With its sun-kissed golden stone, small-town feel and splendid setting on the east bank of the Rhône, Arles ranks high among southern France’s loveliest cities. It’s also one of the oldest, with the extraordinary Roman amphitheatre at its heart, Les Arènes, simply the most famous of several magnificent monuments. Originally a Celtic settlement, Arles later became the Roman capital of Gaul, Britain and Spain. For centuries, the port of Arles prospered from trade up the Rhône, especially when enemies blockaded its eternal rival, Marseille. Decline set in with the arrival of the railways, however, and the town where Van Gogh spent a lonely and miserable period in the late nineteenth century was itself inward-looking and depressed.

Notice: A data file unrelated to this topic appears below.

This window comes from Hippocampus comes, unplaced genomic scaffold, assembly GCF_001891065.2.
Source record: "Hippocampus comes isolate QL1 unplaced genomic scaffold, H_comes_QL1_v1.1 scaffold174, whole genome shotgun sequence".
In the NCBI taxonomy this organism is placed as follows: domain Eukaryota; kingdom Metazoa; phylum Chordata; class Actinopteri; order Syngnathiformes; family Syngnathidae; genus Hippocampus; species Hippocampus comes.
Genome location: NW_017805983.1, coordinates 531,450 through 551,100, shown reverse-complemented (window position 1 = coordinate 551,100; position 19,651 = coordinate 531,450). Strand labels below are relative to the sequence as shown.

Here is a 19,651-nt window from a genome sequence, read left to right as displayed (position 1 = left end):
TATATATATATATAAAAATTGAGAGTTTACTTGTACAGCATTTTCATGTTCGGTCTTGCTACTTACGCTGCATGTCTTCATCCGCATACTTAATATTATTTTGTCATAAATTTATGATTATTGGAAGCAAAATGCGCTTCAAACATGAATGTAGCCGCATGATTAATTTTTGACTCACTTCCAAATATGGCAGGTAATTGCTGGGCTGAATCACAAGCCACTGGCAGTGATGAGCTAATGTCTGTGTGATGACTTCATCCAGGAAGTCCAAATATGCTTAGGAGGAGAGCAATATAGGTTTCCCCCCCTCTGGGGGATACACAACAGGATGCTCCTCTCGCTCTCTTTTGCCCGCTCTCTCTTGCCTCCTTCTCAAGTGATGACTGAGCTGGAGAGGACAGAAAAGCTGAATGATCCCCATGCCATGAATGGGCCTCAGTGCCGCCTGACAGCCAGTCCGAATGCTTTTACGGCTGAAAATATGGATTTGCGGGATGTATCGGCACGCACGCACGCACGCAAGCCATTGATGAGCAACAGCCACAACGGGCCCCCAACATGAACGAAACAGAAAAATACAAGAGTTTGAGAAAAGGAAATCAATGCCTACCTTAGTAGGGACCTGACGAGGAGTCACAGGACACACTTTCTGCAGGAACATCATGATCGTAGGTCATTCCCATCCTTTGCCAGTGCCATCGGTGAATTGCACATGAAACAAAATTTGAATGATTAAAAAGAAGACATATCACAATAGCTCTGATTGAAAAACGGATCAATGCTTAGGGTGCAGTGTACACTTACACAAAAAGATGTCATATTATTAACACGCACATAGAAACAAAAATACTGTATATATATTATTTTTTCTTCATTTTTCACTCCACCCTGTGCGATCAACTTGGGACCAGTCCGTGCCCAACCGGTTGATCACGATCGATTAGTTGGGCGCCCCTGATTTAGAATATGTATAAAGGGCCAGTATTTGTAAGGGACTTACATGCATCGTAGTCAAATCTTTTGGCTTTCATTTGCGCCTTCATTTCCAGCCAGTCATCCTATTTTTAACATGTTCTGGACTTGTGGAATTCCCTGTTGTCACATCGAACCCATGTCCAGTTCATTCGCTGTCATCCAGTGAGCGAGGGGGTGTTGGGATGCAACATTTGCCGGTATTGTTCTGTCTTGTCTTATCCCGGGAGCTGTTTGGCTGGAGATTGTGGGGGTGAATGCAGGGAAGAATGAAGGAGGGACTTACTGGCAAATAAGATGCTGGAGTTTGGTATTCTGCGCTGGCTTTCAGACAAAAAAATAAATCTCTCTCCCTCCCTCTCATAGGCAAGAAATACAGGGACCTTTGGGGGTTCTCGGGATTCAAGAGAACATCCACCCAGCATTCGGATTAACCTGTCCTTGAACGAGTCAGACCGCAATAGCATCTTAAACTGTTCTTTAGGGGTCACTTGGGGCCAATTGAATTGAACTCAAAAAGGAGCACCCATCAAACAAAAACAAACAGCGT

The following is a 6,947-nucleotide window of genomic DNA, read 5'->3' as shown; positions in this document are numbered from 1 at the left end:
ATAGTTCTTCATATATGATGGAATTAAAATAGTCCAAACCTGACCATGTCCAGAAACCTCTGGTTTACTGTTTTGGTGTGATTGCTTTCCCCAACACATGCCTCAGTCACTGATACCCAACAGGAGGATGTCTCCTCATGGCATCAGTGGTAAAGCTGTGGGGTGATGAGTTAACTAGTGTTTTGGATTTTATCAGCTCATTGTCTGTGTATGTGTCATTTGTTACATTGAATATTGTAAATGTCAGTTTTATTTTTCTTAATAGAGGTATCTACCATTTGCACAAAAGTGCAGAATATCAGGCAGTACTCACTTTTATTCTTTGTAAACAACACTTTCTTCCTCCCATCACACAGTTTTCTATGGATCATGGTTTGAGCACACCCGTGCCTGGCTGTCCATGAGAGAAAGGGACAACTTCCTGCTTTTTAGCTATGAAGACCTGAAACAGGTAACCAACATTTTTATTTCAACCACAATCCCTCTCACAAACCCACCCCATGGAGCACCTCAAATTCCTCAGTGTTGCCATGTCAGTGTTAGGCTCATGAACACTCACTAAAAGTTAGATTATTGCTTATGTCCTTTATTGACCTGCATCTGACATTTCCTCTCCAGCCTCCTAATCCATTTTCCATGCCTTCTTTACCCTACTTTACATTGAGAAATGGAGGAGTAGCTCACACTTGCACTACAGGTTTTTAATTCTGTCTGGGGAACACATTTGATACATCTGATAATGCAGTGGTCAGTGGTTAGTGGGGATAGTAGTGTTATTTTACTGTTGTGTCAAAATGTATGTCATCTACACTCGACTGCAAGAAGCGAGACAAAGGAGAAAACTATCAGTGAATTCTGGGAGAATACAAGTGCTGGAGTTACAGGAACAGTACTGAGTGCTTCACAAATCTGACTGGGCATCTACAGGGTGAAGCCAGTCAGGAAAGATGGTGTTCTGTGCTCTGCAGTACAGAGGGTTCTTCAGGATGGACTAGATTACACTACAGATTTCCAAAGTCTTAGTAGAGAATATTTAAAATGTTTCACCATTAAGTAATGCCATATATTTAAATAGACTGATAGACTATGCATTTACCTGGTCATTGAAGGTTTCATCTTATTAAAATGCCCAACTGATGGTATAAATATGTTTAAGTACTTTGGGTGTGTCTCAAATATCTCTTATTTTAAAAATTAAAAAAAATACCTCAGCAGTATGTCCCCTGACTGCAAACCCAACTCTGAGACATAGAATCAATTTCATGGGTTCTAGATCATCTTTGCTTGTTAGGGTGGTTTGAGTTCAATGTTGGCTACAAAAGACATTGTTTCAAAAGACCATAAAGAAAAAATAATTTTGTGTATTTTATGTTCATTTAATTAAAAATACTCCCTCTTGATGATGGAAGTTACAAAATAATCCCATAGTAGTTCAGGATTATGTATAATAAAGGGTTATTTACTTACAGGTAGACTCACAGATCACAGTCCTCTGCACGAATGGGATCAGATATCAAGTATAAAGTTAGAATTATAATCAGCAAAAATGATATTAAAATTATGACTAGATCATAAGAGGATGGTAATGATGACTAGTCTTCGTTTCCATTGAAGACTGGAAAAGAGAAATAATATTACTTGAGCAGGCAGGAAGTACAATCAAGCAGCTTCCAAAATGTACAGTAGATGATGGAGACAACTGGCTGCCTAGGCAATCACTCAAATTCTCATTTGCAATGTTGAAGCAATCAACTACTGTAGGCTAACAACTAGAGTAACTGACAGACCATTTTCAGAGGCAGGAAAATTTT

Thankfully, however, Arles today is pleasantly laidback – at its liveliest on Saturdays, when Camargue farmers come in for the weekly market – and a delightful place simply to stroll around. Its compact central core, tucked into a ninety-degree curve in the river, is small enough to cross on foot in a few minutes. While ancient ruins are scattered everywhere, the heart of the Roman city, the place du Forum, remains the hub of popular life. Medieval Arles, on the other hand, is centred on what’s now the place de la République, the pedestrianized site of both the Cathédrale St-Trophime and the hôtel de ville. The one area where the city’s former walls have survived lies to the east, in a quiet and attractive little corner. Sadly, the riverfront, once teeming with bars and bistros, was heavily damaged during World War II.

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